All the best Mick.
Ps Does anyone else have experience of above?
Also my parents had a combination record player and radio that sat on the sideboard it was a GEC general electric company, the same people who built the lightning fighter aircraft, I believe the first plane to do up to 800mph(the plane not the record player) It had a pull down front whereby the record player would slide forward and thus reveal itself (Has anyone seen one of these or know anyone who has).
Alas Mick, those were the days when reproduction was a desirable piece of furniture and was made to fit the lounge of the day, ingenuity and originality were the ’name of the game’. Now we have optimisation, get the best for the least. Look at car design, most are very similar now because that is the optimum in the price bracket, now look back at 1950/60 car designs, they were so different and individual.
I think I remember that slide out record system but no idea who made it. It seems Hi Fi has now taken centre stage with a bling look all of it’s own. Note I say ’look’ as for real sound quality, that is debatable. We now seem to have so many divergent opinions about Hi Fi that I’ve no idea what is good. 300B or class ’D’, vinyl or CD, reflex or electrostatic all seem to have a faithful following, maybe that is the interest, no convergence to ’optimal’ but more a blind faith in the past.
Having said that no one has ever suggested a return to 78 RPM recordings as being a better medium yet valves of the time are now often considered the ultimate!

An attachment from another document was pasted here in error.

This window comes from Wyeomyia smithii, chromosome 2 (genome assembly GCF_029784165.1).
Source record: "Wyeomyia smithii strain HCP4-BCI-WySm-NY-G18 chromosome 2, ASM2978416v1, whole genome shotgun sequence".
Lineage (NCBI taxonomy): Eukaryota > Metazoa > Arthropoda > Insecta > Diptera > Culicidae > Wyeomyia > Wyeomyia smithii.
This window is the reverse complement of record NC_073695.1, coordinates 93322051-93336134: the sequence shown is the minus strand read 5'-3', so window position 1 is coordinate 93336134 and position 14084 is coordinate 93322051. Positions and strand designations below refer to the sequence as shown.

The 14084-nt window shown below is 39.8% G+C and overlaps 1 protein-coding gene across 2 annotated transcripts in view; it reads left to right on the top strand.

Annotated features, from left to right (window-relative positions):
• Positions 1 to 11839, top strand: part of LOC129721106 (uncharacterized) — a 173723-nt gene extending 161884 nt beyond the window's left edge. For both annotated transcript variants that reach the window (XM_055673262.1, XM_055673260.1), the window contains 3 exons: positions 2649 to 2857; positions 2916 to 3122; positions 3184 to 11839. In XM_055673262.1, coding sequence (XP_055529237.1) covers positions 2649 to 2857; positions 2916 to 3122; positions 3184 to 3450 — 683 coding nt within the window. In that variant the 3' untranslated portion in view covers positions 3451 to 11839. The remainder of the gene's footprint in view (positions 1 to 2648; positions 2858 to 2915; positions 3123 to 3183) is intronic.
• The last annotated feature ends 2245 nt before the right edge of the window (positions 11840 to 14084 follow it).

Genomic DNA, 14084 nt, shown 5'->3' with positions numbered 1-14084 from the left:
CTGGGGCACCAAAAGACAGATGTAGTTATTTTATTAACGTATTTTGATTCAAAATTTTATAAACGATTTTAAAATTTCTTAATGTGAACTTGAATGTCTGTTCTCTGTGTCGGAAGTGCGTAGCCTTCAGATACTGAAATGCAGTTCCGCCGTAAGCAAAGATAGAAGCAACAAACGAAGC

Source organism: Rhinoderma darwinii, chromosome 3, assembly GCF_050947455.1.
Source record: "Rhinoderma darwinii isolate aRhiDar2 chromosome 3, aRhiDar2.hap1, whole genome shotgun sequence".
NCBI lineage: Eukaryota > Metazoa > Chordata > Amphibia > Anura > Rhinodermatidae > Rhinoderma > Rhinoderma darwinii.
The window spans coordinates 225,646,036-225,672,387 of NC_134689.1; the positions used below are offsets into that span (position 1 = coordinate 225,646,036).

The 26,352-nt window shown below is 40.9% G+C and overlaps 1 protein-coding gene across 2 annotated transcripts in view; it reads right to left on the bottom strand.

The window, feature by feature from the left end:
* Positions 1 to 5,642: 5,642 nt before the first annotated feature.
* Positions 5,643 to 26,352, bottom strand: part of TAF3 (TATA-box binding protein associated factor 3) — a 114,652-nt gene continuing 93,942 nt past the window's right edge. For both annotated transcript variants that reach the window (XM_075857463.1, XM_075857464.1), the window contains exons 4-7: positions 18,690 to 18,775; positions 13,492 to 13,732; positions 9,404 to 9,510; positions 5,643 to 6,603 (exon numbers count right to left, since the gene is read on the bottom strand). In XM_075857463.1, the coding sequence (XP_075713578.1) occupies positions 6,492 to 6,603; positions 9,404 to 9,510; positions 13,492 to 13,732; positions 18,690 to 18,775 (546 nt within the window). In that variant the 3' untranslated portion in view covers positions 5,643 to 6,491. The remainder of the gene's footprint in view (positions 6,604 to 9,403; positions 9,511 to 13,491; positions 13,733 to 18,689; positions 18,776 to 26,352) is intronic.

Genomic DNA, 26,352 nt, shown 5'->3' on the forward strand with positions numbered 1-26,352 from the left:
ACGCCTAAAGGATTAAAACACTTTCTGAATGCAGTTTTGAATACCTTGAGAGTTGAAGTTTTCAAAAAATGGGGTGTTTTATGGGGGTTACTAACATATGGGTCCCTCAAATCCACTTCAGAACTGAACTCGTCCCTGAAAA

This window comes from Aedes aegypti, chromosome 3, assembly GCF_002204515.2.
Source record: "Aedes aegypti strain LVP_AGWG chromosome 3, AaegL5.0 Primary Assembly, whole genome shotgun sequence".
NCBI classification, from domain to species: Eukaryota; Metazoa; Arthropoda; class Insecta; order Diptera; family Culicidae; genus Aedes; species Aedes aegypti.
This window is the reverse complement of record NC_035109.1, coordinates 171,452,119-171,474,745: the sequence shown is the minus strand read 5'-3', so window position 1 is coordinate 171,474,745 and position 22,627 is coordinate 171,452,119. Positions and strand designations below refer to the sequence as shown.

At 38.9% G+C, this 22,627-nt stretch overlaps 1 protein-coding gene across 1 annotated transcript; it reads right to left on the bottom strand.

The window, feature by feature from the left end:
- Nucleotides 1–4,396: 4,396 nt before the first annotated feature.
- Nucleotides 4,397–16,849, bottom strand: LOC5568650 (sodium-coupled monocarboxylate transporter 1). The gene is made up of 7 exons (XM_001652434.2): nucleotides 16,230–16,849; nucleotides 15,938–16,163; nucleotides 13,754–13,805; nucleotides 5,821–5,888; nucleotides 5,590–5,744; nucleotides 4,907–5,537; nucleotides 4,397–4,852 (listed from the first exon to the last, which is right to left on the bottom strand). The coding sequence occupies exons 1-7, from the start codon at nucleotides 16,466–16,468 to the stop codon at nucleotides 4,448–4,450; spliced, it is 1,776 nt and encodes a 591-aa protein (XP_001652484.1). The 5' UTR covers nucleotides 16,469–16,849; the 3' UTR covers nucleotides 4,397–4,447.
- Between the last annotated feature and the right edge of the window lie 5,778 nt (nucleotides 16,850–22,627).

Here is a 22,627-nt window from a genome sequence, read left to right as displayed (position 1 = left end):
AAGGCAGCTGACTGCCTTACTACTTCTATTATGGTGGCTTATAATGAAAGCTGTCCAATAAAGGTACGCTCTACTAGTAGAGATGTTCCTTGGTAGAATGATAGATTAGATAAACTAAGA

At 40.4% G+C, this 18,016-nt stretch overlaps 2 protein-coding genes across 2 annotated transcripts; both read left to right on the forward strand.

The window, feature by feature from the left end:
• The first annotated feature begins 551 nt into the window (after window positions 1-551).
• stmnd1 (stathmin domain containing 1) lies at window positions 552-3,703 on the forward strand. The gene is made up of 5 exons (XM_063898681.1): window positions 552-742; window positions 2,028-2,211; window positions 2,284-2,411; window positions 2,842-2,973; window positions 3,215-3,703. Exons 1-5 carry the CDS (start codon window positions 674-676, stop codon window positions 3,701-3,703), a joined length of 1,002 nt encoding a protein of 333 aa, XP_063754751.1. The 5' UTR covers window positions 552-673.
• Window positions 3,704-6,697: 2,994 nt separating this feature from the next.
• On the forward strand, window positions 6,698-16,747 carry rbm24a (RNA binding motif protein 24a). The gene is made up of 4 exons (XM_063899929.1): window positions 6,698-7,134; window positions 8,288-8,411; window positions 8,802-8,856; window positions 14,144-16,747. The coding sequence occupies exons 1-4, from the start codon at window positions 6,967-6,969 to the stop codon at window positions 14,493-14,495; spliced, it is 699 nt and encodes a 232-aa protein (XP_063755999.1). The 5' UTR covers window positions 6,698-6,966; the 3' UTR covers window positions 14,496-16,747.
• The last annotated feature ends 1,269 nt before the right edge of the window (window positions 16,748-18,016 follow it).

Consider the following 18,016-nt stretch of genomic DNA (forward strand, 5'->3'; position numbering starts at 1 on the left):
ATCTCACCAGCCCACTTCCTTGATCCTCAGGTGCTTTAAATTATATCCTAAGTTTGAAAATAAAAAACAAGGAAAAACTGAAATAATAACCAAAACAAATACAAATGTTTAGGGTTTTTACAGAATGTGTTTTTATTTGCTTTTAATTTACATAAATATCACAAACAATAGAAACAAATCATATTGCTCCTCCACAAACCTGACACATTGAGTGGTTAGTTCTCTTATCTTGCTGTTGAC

John, after the demise of the G.E.C. radio and record player a floor standing Alba materialised in the front room (front room meaning best room), half the front was a woven cloth half was an opening door, I spent many an hour listening to Humphrey Littleton, Nat "King" Cole, and a few others, I was about fourteen at the time, happy days, happy days.
Oh happy days, I remember the 'radiogram' as a centre piece in the front room. A beautiful piece of furniture in it’s own right, but mono and hardly HiFi.
At about your age (14) I was experimenting with stereo, push pull amps, FM tuners and listening to far better quality than the ’radiogram’ offered, despite it’s comfortable tone, booming bass and AM radio. I always thought reproduction could be so much more. Fast forward 48 years and whilst in general reproduction has improved significantly, remember the juke box of yester year. However the dream of being immersed in a performance or replicating the sound of a venue at home is still far from reality. So what actually is missing, is it that breath from a flute or the rasp of a trumpet, the clack of a bongo, I don’t know but to me HiFi is still a comfortable dumbed down version of the real thing, maybe more to do with limiting and compression, restricted top end etc. I really don’t know but I would love to be immersed in a live gig and hear the audience all around and actually feel ’there’, I wonder how long that will take to realise.